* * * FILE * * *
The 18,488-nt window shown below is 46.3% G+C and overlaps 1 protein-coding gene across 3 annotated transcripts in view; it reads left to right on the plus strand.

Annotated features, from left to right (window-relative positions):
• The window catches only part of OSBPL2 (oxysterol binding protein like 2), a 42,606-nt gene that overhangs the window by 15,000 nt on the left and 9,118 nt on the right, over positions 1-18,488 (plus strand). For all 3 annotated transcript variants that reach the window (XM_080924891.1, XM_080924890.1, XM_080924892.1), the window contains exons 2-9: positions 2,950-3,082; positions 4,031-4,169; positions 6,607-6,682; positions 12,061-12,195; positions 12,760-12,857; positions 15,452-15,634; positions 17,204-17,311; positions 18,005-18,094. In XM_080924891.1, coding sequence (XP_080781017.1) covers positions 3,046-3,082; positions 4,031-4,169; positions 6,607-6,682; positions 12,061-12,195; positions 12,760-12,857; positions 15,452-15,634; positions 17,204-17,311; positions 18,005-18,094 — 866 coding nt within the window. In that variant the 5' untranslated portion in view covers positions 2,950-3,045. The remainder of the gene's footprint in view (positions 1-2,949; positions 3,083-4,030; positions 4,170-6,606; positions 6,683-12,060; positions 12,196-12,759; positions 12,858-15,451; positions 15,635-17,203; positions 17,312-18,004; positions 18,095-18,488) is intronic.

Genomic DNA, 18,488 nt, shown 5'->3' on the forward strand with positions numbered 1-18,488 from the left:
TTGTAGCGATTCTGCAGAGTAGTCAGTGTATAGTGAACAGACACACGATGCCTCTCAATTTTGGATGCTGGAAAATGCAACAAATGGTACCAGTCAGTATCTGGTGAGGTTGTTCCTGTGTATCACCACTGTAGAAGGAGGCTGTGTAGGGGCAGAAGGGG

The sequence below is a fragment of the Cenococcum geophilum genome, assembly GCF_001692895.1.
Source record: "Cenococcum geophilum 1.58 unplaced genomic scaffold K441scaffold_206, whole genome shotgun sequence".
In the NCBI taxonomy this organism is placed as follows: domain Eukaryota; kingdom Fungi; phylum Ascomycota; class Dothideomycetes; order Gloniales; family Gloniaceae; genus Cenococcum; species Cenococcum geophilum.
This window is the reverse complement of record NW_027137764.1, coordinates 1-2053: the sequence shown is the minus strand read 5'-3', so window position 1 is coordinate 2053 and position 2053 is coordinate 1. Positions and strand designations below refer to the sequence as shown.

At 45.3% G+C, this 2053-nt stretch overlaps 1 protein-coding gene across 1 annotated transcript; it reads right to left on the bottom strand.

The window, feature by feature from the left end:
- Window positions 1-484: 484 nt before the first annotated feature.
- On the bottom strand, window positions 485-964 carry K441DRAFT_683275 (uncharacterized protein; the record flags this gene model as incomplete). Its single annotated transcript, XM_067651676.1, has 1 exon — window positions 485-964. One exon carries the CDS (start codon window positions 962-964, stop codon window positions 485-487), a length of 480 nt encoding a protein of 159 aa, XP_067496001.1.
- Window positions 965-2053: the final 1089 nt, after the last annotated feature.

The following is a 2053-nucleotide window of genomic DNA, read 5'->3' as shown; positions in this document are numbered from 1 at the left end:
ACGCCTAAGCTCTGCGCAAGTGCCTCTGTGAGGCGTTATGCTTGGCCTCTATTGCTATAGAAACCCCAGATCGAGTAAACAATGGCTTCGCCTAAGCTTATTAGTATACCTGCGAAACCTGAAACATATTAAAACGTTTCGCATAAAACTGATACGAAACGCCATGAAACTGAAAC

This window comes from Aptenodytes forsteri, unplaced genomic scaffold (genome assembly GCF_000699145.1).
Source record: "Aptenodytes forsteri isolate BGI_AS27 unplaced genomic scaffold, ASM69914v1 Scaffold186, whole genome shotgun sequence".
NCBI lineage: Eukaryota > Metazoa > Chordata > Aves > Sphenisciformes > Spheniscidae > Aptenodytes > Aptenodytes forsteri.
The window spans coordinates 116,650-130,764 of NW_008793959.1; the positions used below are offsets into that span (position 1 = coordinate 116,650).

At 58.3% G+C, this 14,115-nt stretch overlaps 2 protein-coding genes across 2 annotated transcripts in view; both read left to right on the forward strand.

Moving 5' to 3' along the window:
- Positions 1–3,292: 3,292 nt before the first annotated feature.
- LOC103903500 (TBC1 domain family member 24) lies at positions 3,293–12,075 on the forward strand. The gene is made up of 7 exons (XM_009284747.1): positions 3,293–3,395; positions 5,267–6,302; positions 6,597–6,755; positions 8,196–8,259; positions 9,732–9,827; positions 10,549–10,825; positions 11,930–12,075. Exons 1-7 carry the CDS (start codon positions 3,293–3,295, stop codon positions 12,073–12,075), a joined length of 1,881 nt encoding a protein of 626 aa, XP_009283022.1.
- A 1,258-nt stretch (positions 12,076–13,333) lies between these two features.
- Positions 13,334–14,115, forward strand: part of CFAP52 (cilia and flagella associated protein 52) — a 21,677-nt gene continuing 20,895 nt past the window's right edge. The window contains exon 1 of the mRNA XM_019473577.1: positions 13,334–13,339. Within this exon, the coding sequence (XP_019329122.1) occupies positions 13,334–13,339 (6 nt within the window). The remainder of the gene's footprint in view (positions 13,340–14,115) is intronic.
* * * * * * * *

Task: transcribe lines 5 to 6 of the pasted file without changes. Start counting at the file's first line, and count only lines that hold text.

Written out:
TTGTAGCGATTCTGCAGAGTAGTCAGTGTATAGTGAACAGACACACGATGCCTCTCAATTTTGGATGCTGGAAAATGCAACAAATGGTACCAGTCAGTATCTGGTGAGGTTGTTCCTGTGTATCACCACTGTAGAAGGAGGCTGTGTAGGGGCAGAAGGGG

The sequence below is a fragment of the Cenococcum geophilum genome, assembly GCF_001692895.1.